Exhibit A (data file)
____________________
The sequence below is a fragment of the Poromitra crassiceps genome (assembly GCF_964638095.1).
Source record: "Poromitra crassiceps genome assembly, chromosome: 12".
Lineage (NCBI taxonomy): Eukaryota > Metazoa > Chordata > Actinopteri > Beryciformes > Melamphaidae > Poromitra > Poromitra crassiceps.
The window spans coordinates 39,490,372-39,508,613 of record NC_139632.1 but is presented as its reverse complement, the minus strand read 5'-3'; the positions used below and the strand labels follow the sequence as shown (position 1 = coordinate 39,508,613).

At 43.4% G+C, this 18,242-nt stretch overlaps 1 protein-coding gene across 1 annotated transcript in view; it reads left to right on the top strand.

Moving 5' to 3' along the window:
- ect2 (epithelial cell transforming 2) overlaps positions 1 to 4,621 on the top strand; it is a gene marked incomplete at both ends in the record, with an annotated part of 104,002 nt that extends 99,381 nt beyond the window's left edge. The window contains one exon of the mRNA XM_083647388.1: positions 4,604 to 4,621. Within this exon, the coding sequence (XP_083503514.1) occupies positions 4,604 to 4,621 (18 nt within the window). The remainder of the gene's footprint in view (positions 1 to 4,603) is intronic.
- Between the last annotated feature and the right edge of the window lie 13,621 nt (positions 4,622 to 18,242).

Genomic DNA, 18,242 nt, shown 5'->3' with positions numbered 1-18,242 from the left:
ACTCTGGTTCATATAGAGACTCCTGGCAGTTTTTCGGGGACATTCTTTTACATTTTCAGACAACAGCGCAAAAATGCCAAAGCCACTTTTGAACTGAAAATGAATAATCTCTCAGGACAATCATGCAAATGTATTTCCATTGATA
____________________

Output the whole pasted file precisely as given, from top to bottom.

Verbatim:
The sequence below is a fragment of the Poromitra crassiceps genome (assembly GCF_964638095.1).
Source record: "Poromitra crassiceps genome assembly, chromosome: 12".
Lineage (NCBI taxonomy): Eukaryota > Metazoa > Chordata > Actinopteri > Beryciformes > Melamphaidae > Poromitra > Poromitra crassiceps.
The window spans coordinates 39,490,372-39,508,613 of record NC_139632.1 but is presented as its reverse complement, the minus strand read 5'-3'; the positions used below and the strand labels follow the sequence as shown (position 1 = coordinate 39,508,613).

At 43.4% G+C, this 18,242-nt stretch overlaps 1 protein-coding gene across 1 annotated transcript in view; it reads left to right on the top strand.

Moving 5' to 3' along the window:
- ect2 (epithelial cell transforming 2) overlaps positions 1 to 4,621 on the top strand; it is a gene marked incomplete at both ends in the record, with an annotated part of 104,002 nt that extends 99,381 nt beyond the window's left edge. The window contains one exon of the mRNA XM_083647388.1: positions 4,604 to 4,621. Within this exon, the coding sequence (XP_083503514.1) occupies positions 4,604 to 4,621 (18 nt within the window). The remainder of the gene's footprint in view (positions 1 to 4,603) is intronic.
- Between the last annotated feature and the right edge of the window lie 13,621 nt (positions 4,622 to 18,242).

Genomic DNA, 18,242 nt, shown 5'->3' with positions numbered 1-18,242 from the left:
ACTCTGGTTCATATAGAGACTCCTGGCAGTTTTTCGGGGACATTCTTTTACATTTTCAGACAACAGCGCAAAAATGCCAAAGCCACTTTTGAACTGAAAATGAATAATCTCTCAGGACAATCATGCAAATGTATTTCCATTGATA